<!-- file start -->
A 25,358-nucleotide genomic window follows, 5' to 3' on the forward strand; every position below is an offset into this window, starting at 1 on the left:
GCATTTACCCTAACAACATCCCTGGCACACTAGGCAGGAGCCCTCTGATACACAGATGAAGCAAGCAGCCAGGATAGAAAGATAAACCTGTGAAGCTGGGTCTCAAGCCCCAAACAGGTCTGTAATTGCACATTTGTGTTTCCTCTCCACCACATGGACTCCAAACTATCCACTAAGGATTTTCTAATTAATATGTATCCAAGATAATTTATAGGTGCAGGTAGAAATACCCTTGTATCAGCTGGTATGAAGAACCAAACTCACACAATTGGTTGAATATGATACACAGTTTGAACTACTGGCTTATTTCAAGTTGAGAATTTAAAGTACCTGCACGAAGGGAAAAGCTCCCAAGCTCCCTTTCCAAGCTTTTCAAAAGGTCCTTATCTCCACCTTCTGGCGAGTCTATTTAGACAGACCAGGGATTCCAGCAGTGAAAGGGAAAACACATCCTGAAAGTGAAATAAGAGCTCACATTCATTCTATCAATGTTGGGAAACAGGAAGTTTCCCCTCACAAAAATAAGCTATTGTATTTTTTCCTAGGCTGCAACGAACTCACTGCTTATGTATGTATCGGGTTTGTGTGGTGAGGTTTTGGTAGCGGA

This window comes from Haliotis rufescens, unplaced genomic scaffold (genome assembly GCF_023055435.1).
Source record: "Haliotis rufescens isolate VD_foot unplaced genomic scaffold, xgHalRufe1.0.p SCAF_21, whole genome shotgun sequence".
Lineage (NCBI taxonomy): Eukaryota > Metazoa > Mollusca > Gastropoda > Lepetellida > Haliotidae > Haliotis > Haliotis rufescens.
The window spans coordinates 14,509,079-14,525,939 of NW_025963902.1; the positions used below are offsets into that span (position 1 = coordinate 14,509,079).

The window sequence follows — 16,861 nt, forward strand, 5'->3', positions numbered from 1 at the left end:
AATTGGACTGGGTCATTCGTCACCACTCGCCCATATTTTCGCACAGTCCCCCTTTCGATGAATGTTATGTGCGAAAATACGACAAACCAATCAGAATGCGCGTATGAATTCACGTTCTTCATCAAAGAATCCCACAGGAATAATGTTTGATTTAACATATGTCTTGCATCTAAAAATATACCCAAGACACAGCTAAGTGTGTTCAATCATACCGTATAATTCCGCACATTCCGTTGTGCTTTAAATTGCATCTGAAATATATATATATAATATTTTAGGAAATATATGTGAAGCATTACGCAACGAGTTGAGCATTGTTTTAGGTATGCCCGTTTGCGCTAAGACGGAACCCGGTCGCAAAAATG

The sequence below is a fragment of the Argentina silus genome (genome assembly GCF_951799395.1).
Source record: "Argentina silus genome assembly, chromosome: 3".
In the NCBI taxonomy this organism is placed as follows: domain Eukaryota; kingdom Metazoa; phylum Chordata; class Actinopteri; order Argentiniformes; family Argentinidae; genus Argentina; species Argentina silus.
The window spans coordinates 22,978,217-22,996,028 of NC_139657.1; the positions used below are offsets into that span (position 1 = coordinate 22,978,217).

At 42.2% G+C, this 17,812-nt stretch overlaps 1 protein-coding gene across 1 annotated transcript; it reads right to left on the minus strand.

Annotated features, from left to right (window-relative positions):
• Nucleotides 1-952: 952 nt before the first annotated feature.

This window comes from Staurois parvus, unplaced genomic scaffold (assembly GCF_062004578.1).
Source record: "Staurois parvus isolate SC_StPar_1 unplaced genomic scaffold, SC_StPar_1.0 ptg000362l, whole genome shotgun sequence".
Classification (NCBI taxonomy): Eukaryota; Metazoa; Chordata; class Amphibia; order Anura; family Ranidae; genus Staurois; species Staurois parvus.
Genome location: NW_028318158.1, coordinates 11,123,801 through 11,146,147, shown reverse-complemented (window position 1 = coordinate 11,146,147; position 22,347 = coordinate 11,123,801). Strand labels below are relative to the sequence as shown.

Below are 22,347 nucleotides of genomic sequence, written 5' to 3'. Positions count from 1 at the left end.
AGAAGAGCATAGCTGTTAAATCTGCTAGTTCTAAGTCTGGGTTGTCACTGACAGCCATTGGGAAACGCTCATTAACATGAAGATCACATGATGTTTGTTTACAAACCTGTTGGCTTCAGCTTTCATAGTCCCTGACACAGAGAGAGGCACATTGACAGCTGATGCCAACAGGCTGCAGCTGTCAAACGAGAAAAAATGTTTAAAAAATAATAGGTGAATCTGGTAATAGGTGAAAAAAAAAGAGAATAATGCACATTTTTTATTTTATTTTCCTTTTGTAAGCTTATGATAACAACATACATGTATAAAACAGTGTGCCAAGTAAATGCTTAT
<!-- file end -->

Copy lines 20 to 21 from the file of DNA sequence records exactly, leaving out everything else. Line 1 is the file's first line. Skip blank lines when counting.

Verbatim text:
Below are 22,347 nucleotides of genomic sequence, written 5' to 3'. Positions count from 1 at the left end.
AGAAGAGCATAGCTGTTAAATCTGCTAGTTCTAAGTCTGGGTTGTCACTGACAGCCATTGGGAAACGCTCATTAACATGAAGATCACATGATGTTTGTTTACAAACCTGTTGGCTTCAGCTTTCATAGTCCCTGACACAGAGAGAGGCACATTGACAGCTGATGCCAACAGGCTGCAGCTGTCAAACGAGAAAAAATGTTTAAAAAATAATAGGTGAATCTGGTAATAGGTGAAAAAAAAAGAGAATAATGCACATTTTTTATTTTATTTTCCTTTTGTAAGCTTATGATAACAACATACATGTATAAAACAGTGTGCCAAGTAAATGCTTAT